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, Alex's Twitter (802 clicks)
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Summary

  • The stock is selling off based on textbook supply and demand economics. High volume selling is likely to continue over the short term.
  • Audience metrics grew in key categories, and since the business has high profit margins, the incremental revenue growth adds significant value.
  • I assume that if investors are patient, and are willing to buy the stock at slightly lower prices, the upside from buying at a steep discount will be huge.

On May 5th 480 million Twitter (NYSE:TWTR) shares were unlocked. Since then the price has dropped significantly as employees and a lot of early stage investors weren't allowed to sell their ownership until last week. The unlock increased the free float significantly, diminishing the value of the stock, even though earnings were strong.

The share unlock doesn't actually have anything to do with business fundamentals, which gives me conviction that investors should look at a lower entry point to buy the stock.

Buy the dip, or swing with the news?

We could debate for weeks, maybe months, as to whether Twitter is a good or bad investment. But for now, I would be a cautious buyer rather than a careless speculator.


Source: FreeStockCharts

Several months ago, I had to readjust my stance:

As of the close Twitter is trading at $57/share without the share unlock. Factoring in the share unlock, Twitter will trade below $44.46. The result comes by measuring the sudden increase in supply and excludes those who are unlikely to sell stock. The stock could fall even further than this, but I feel that an appropriate entry on the stock would be in the mid-40s.

Unfortunately, mid-40s came and went. The stock fell even further, and while I still find the business fundamentals exciting, the supply and demand overhang could take awhile to clear out.

Stock may eventually recover on prospering ad business

Twitter reported compelling revenue growth for Q1 and to me that's the most important metric to watch for (revenue grew by 119% year-over-year).

Revenue growth is desirable as online media companies have a high conversion rate of revenue to profits. Social media companies have a high breakeven point. But once the company breaks even, the profitability trends higher as variable costs continue to decline. This inverse relationship is what gave Twitter the high valuation to begin with.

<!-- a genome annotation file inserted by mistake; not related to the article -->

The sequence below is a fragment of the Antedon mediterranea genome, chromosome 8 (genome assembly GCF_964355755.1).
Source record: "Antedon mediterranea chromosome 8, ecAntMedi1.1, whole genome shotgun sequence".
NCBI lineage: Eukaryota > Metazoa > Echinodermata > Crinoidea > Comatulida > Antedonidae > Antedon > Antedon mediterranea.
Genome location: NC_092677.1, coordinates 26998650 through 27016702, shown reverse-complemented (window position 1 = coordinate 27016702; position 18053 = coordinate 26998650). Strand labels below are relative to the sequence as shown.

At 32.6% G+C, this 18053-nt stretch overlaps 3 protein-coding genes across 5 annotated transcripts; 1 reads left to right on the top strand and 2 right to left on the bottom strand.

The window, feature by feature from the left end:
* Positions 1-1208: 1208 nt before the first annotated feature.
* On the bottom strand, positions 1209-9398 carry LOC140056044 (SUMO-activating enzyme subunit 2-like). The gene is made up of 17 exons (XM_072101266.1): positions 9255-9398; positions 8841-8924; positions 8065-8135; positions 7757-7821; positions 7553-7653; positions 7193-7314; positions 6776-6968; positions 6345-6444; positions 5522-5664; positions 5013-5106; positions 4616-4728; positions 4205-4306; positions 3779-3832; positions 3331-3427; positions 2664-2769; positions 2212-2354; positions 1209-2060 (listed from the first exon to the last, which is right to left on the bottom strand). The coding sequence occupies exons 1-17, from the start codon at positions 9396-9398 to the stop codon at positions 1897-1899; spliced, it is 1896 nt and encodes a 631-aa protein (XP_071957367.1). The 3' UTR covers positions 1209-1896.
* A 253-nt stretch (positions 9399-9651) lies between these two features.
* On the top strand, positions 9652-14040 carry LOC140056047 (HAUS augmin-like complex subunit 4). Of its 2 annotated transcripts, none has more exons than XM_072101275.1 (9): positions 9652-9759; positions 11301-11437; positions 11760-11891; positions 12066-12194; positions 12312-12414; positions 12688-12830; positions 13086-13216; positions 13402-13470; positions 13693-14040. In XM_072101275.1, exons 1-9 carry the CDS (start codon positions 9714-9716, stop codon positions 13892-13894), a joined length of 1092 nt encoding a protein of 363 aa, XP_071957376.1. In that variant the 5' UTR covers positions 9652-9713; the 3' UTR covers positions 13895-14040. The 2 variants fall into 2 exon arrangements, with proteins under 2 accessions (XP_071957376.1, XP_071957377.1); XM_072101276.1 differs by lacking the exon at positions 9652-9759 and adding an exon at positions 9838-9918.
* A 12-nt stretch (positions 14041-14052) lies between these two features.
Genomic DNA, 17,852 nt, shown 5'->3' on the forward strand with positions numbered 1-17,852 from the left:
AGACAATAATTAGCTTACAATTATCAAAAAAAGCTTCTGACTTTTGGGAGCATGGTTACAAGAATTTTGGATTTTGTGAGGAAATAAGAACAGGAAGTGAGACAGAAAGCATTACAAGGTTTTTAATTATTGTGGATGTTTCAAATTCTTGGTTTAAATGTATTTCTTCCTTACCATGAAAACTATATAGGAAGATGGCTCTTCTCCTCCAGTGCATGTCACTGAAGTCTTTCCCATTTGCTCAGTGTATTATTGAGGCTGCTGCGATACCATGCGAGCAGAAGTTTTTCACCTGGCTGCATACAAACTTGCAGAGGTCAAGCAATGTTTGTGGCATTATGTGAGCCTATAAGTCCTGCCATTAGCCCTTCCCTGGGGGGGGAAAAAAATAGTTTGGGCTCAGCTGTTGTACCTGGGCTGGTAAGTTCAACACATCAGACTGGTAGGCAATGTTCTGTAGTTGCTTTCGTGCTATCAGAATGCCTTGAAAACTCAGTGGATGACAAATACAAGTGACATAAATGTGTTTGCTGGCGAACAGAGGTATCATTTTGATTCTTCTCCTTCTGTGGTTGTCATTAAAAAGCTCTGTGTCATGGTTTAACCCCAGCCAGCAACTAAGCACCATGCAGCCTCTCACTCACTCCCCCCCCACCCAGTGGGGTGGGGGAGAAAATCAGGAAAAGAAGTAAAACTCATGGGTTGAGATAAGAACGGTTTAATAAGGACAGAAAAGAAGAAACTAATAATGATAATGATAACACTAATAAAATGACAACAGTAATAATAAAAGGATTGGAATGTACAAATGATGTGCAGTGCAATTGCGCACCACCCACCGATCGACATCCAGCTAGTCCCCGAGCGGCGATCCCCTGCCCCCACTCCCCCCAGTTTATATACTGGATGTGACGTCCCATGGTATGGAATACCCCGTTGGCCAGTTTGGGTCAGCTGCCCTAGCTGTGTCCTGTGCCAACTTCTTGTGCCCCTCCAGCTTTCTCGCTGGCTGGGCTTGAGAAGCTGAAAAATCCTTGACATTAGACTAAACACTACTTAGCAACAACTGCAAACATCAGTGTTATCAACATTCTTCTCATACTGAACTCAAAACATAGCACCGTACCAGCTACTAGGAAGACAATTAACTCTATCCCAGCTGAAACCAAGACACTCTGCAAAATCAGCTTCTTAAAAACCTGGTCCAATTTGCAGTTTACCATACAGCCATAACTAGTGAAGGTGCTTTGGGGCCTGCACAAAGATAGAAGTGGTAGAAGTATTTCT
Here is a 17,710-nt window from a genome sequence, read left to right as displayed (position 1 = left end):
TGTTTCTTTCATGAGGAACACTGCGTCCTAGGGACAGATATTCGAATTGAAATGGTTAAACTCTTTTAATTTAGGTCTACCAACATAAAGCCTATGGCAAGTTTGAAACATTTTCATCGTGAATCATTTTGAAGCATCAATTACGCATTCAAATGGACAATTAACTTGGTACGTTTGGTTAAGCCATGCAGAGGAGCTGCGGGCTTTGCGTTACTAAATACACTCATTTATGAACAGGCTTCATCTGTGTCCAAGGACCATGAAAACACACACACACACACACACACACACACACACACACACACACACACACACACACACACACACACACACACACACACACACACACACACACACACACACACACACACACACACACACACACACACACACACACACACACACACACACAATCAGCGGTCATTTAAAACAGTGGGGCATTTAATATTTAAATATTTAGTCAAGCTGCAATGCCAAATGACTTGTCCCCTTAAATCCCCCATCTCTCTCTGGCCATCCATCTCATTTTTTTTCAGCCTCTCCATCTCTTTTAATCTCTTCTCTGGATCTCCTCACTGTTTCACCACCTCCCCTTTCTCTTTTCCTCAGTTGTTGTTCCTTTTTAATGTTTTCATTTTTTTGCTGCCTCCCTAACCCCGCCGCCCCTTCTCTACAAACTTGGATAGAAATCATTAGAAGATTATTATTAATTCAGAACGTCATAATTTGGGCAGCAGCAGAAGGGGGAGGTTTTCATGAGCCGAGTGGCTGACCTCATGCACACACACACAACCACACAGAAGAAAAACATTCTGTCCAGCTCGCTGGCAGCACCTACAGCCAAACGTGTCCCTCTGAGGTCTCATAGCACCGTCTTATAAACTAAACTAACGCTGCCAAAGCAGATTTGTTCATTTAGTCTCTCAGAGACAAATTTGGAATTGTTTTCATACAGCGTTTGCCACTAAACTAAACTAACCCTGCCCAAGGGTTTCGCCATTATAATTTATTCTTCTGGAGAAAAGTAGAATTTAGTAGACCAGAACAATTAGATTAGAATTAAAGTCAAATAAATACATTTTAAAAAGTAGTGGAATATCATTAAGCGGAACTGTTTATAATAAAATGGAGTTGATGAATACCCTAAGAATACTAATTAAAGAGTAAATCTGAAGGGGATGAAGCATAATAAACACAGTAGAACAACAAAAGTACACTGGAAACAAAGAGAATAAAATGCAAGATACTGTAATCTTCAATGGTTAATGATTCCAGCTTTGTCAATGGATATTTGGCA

(click to enlarge)

Source: Statista

While some completely disregard the performance of the timeline, it's actually extremely important. The timeline is where the vast majority of users consume content, and it's the best place for advertisers to advertise.

When I review the data points, a 15% improvement in timeline views doesn't sound all that impressive. But when you combine factors like higher advertising engagement (higher click through rates), moderate user growth and increases in the number of ads the combined result is massive ad-revenue growth.

(click to enlarge)

Source: Twitter

Furthermore, Twitter as a platform has broad geographic distribution and has demonstrated high rates of growth outside the United States. As indicated above, worldwide revenue growth was 96% year-over-year during Q1.

So with timeline views growing, plus revenue per thousand timeline views growing, the two combined will equate into abnormally high revenue growth in the foreseeable future.

Analysts anticipate revenue growth to decelerate going into next year but expect profit to grow exponentially over the next five years. I can't argue with the consensus because the net income growth will come from better economies of scale and falling stock-related expenses. Also, revenue deceleration is likely at some point, but I don't expect falling growth rates to have an adverse impact on the valuation of the company.

Currently analysts anticipate 2015 revenue growth to decelerate to 60% year-over-year - that's $2.03 billion in annual revenue. Granted, revenue growth may actually be better than the predicted 60% rate as Twitter has been able to outperform the consensus by a fairly wide margin historically.

Furthermore, the ad-market is massive and is contingent upon what advertisers are willing to bid for an impression. Facebook (NASDAQ:FB) has been able to outperform expectations just through higher pricing, along with higher action rates due to more efficient ads.

However, for Twitter to advertise more, users have to use their feeds more. In that way, the same ad, while having only a certain proportional ratio to tweets, can be displayed more often. So if engagement is up, you can expect that to directly translate into top-line results. If there's better monetization per impression, top line will also improve. If there are more people using the same app, top line will also improve. The three when combined is what leads to this massive multiplier, leaving us with a very broad range as to what future revenues may or may not be.

Conclusion

Yes, I admit, the massive supply overhang from Twitter employees bailing on the stock plus heightening short interest is what's causing Twitter to fall in value.

Between $25 and $35, investors need to give Twitter the benefit of the doubt. The fundamentals are solid. User metrics actually mean something. Maybe the sell-side is wrong, but I highly doubt it. I think it's safe to be a long-term bull.

Source: The Negative Sentiment On Twitter Is Temporary